Public health is not optional

We should be basing our decisions on science, and not paranoia.

"Mary Pat and I have had our children vaccinated and we think that it's an important part of being sure we protect their health and the public health. … I also understand that parents need to have some measure of choice in things as well, so that's the balance that the government has to decide."

— New Jersey Gov. Chris Christie

The recent revelations concerning outbreaks of measles in parts of our nation are troubling from a public health perspective. They also point out however, an equally troubling trend, namely that despite the fact that we are living in the 21st Century, far too many of our citizens make critical decisions in their lives based not on science but on ignorance, paranoia and superstition.

The current movement against vaccinations largely stems from a 1998 British medical journal that originally affirmed a possible link between that practice and autism. The article caused a firestorm of interest, but in 2010, the authors of the study were not only forced to retract their findings but were found to have been dishonest and fraudulent in compiling their data.

Since then, a corps of prominent health and scientific experts have worked to allay the fears and concerns of the American public regarding this important issue. Sadly, despite their efforts it appears that far too many parents have abandoned science and embraced fear and ignorance in their decision to forego vaccinating their children.

Even more troubling is that ignorance of the facts is not limited to just matters of health. Every day so-called experts, despite reams of irrefutable scientific evidence, cast doubt on the fact that our planet is warming and that substantive action is needed to address the problem. Other individuals, many of whom hold positions of power and influence in our society, see the ethereal concepts of creationism and intelligent design as being equal to the scientifically validated evolutionary process.

Because of Maryland's reputation for good schools and accomplished scientific organizations and institutes of higher learning, one might think that our state would be immune to the levels of ignorance one sees in other parts of our nation. Not so; I live in Severna Park, where just recently the well heeled voters of that fair hamlet saw fit to elect as their county councilman a man who believes that the earth is only a few thousand years old and that men and dinosaurs roamed the planet at the same time.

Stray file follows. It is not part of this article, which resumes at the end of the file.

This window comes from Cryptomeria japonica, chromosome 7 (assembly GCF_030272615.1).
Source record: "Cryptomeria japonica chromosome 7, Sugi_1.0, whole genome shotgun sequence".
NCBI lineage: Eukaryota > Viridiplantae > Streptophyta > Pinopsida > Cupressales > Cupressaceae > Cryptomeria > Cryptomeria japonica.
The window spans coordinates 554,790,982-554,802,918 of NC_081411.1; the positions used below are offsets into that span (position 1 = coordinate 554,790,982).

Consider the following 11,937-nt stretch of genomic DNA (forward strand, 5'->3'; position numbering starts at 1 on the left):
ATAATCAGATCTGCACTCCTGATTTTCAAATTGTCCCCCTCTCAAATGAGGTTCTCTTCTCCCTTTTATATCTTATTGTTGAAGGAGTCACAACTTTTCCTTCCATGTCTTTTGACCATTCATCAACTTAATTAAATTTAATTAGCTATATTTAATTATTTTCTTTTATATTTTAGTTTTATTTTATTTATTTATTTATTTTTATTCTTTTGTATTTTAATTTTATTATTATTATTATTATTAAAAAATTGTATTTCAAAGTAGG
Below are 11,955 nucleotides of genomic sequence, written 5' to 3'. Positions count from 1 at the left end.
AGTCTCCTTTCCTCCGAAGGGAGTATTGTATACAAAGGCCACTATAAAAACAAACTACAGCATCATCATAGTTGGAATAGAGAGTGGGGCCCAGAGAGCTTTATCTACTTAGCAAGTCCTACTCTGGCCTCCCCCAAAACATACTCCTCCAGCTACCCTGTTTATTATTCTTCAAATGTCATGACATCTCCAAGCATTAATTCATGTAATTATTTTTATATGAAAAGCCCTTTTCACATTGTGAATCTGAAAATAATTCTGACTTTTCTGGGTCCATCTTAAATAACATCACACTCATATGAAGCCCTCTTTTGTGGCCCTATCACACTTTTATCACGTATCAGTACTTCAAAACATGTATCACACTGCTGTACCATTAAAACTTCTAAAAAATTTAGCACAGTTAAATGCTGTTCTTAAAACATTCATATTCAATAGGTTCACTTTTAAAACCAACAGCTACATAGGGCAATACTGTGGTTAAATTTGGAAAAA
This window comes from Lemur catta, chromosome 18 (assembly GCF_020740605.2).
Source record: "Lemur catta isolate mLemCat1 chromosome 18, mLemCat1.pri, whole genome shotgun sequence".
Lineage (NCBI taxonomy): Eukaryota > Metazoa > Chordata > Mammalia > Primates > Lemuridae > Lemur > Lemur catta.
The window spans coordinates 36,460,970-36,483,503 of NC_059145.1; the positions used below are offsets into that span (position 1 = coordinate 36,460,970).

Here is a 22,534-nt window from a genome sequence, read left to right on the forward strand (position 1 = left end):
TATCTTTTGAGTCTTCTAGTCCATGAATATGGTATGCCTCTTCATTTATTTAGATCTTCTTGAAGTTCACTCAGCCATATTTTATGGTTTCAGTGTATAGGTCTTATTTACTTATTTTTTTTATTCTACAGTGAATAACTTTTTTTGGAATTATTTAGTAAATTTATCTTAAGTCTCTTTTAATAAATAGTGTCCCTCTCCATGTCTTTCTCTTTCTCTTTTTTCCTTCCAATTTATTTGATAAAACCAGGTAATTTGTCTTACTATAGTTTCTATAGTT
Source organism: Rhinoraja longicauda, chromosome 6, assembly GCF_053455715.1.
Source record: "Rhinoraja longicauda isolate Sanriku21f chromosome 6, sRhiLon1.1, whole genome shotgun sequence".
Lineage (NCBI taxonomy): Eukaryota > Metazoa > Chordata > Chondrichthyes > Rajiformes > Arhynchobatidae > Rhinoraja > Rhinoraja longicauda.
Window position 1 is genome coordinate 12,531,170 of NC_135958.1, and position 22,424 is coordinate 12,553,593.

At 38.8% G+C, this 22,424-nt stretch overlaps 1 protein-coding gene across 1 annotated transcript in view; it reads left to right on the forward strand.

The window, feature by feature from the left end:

This is not to make the case that everyone should always think the same way about our world. So much of what we call life remains unsettled. Any scientist will tell you that we are far from finding all of the answers to countless challenges and problems. Life in many respects will always be a mystery. I once met the great journalist Bob Woodward, and during our conversation I complimented him on his work on the Watergate scandal. He replied, "Thank you for your kind words, but think about how much we still don't know." There is no doubt that life is an ongoing journey of exploration and discovery.

At the same time, while there is indeed much that we don't know, scientific inquiry has answered countless mysteries and questions. It is a fact that vaccinations prevent disease. Solutions to stop the warming of our planet are daunting, but that does not negate the fact of global warming. Some may opt to believe religious dogma rather than accept the fact of evolution, but that does not give them the right to teach their metaphysical concepts as fact.

In short, due to the great freedom we all enjoy, individuals can think or believe whatever they wish. However, when they enter the public square, they should not be allowed to substitute ignorance for scientific fact. To do so puts all of us at risk. Outbreaks of measles are injurious to our health, but outbreaks of illogic are a threat to the future of our nation and our world.

Patrick Weadon is a Severna Park based writer. His email is pweadon@yahoo.com.

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